9 In Kelly v. United States, 1952, 90 U.S.App.D.C. 125, 127, 194 F.2d 150, 152, a case involving the crime of inviting to commit a perverted sexual act, we stated that in rape cases 'the testimony of the prosecutrix must be corroborated by evidence as to the circumstances surrounding the parties at the time.' (Emphasis supplied.) While declining to impose 'rigid requirements as to quantity or character of proof * * *' in that type of case, we counseled trial courts, inter alia, to 'require corroboration of the circumstances surrounding the parties at the time, such as presence at the alleged time and place * * *.' 90 U.S.App.D.C. at pages 129-130, 194 F.2d at pages 154, 155, emphasis supplied. A fortiori such corroboration is required in rape cases, where we do have 'rigid requirements as to quantity or character of proof * * *.'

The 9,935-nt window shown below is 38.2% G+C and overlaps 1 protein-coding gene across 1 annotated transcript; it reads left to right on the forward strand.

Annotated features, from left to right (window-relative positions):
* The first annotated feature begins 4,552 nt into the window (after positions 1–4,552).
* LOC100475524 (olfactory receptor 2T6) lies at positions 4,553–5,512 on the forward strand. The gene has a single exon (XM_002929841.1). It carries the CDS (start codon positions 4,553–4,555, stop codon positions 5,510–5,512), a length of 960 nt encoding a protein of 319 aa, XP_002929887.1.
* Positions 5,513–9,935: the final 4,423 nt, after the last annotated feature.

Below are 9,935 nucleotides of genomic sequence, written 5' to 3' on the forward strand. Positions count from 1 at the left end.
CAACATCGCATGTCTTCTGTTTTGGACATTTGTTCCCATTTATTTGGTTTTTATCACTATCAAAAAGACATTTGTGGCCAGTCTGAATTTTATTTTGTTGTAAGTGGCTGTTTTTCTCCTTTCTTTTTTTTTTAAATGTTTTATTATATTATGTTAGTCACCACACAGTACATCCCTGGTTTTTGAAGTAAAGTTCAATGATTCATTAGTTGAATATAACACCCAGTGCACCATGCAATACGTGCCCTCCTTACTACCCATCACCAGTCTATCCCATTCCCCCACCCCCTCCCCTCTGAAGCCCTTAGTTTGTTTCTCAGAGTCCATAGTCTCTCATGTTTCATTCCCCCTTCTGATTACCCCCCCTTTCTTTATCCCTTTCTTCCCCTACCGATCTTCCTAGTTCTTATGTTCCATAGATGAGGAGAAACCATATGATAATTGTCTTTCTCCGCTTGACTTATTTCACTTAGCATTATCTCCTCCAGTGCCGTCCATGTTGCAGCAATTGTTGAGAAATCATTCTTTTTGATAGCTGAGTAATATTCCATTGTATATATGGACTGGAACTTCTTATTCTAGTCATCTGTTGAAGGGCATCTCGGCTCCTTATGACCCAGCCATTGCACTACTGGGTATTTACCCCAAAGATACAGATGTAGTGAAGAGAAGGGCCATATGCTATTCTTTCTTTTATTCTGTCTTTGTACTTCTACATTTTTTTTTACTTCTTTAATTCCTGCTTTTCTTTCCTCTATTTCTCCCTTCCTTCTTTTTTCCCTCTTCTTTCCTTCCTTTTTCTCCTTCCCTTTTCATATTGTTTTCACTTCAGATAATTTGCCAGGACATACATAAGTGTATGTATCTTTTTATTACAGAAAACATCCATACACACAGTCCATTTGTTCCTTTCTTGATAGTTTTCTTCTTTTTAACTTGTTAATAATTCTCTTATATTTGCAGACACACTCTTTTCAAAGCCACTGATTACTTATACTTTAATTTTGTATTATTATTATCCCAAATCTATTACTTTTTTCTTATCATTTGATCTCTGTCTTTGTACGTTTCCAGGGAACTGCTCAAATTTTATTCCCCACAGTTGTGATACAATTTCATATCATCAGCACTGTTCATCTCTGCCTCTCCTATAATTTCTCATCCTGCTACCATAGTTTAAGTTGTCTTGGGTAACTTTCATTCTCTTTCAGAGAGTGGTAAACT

10 1951, 89 U.S.App.D.C. 197, 191 F.2d 477.
11 Regarding the importance of the lack of evidence of nervous and physical condition following an alleged rape, see People v. O'Connor, 1952, 412 Ill. 304, 106 N.E.2d 176; People v. Trobiani, 1952, 412 Ill. 235, 106 N.E.2d 367; People v. Scott, 1950, 407 Ill. 301, 95 N.E.2d 315.
12 1942, 76 U.S.App.D.C. 29, 30, 128 F.2d 322, 323.
13 1938, 69 App.D.C. 96, 97-98, 99 F.2d 131, 132; cf. McKenzie v. United States, 1942, 75 U.S.App.D.C. 270, 126 F.2d 533.
14 81 U.S.App.D.C. 389, 160 F.2d 229, certiorari denied, 1947, 331 U.S. 837, 67 S.Ct. 1511, 91 L.Ed. 1850.